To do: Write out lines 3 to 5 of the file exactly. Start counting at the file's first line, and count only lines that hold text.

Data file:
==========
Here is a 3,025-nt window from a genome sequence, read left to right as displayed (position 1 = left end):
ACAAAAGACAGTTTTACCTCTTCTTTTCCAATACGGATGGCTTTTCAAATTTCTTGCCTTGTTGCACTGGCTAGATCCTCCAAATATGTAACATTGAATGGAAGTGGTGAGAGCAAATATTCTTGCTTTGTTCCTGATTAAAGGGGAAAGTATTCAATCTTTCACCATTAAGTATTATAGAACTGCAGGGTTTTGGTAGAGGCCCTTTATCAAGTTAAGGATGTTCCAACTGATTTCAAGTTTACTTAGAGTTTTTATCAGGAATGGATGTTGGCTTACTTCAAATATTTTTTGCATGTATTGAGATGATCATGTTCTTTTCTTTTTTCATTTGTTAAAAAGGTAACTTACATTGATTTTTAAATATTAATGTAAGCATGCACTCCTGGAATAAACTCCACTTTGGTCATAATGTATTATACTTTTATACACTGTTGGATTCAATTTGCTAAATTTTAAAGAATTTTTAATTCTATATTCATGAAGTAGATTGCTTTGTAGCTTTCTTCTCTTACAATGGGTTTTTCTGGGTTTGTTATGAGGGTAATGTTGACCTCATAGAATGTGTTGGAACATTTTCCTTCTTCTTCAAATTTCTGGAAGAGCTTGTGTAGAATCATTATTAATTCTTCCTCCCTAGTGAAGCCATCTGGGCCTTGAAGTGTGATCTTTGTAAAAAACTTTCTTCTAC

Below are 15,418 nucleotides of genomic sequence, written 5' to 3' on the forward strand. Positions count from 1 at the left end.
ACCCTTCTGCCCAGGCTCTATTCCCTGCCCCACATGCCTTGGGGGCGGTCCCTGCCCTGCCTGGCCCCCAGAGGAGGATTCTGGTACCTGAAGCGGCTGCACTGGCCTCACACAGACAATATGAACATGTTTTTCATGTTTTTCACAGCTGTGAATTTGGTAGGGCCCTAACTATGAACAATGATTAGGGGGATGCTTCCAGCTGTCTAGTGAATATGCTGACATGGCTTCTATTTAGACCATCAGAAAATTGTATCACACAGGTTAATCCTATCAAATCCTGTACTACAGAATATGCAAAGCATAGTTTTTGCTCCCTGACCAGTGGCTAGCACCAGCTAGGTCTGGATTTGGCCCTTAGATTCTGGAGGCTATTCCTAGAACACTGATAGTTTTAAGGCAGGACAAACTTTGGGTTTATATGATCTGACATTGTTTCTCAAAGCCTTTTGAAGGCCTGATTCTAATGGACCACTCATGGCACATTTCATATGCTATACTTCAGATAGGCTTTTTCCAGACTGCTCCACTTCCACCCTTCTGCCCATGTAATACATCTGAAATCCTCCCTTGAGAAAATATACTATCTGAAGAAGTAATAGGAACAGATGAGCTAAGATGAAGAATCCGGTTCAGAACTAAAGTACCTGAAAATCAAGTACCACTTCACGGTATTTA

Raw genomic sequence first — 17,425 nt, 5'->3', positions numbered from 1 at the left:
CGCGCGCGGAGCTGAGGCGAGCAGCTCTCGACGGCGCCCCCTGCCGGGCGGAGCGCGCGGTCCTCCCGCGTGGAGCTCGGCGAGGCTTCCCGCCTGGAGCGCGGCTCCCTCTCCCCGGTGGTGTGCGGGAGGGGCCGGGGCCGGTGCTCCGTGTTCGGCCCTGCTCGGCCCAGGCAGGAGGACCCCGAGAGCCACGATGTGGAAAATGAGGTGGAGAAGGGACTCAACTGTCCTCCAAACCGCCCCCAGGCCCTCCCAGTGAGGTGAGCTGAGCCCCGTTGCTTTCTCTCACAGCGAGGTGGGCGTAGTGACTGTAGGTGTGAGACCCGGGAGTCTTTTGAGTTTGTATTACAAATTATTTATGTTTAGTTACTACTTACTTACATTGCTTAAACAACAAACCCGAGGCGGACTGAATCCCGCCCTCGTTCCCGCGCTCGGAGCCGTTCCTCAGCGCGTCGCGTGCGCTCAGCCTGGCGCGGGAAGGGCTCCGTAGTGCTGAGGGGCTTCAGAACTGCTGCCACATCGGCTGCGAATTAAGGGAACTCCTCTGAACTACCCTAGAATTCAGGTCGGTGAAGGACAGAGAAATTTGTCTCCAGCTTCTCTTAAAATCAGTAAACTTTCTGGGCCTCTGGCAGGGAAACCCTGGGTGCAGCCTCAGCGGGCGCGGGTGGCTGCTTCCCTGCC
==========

Below are 15,418 nucleotides of genomic sequence, written 5' to 3' on the forward strand. Positions count from 1 at the left end.
ACCCTTCTGCCCAGGCTCTATTCCCTGCCCCACATGCCTTGGGGGCGGTCCCTGCCCTGCCTGGCCCCCAGAGGAGGATTCTGGTACCTGAAGCGGCTGCACTGGCCTCACACAGACAATATGAACATGTTTTTCATGTTTTTCACAGCTGTGAATTTGGTAGGGCCCTAACTATGAACAATGATTAGGGGGATGCTTCCAGCTGTCTAGTGAATATGCTGACATGGCTTCTATTTAGACCATCAGAAAATTGTATCACACAGGTTAATCCTATCAAATCCTGTACTACAGAATATGCAAAGCATAGTTTTTGCTCCCTGACCAGTGGCTAGCACCAGCTAGGTCTGGATTTGGCCCTTAGATTCTGGAGGCTATTCCTAGAACACTGATAGTTTTAAGGCAGGACAAACTTTGGGTTTATATGATCTGACATTGTTTCTCAAAGCCTTTTGAAGGCCTGATTCTAATGGACCACTCATGGCACATTTCATATGCTATACTTCAGATAGGCTTTTTCCAGACTGCTCCACTTCCACCCTTCTGCCCATGTAATACATCTGAAATCCTCCCTTGAGAAAATATACTATCTGAAGAAGTAATAGGAACAGATGAGCTAAGATGAAGAATCCGGTTCAGAACTAAAGTACCTGAAAATCAAGTACCACTTCACGGTATTTA

Raw genomic sequence first — 17,425 nt, 5'->3', positions numbered from 1 at the left: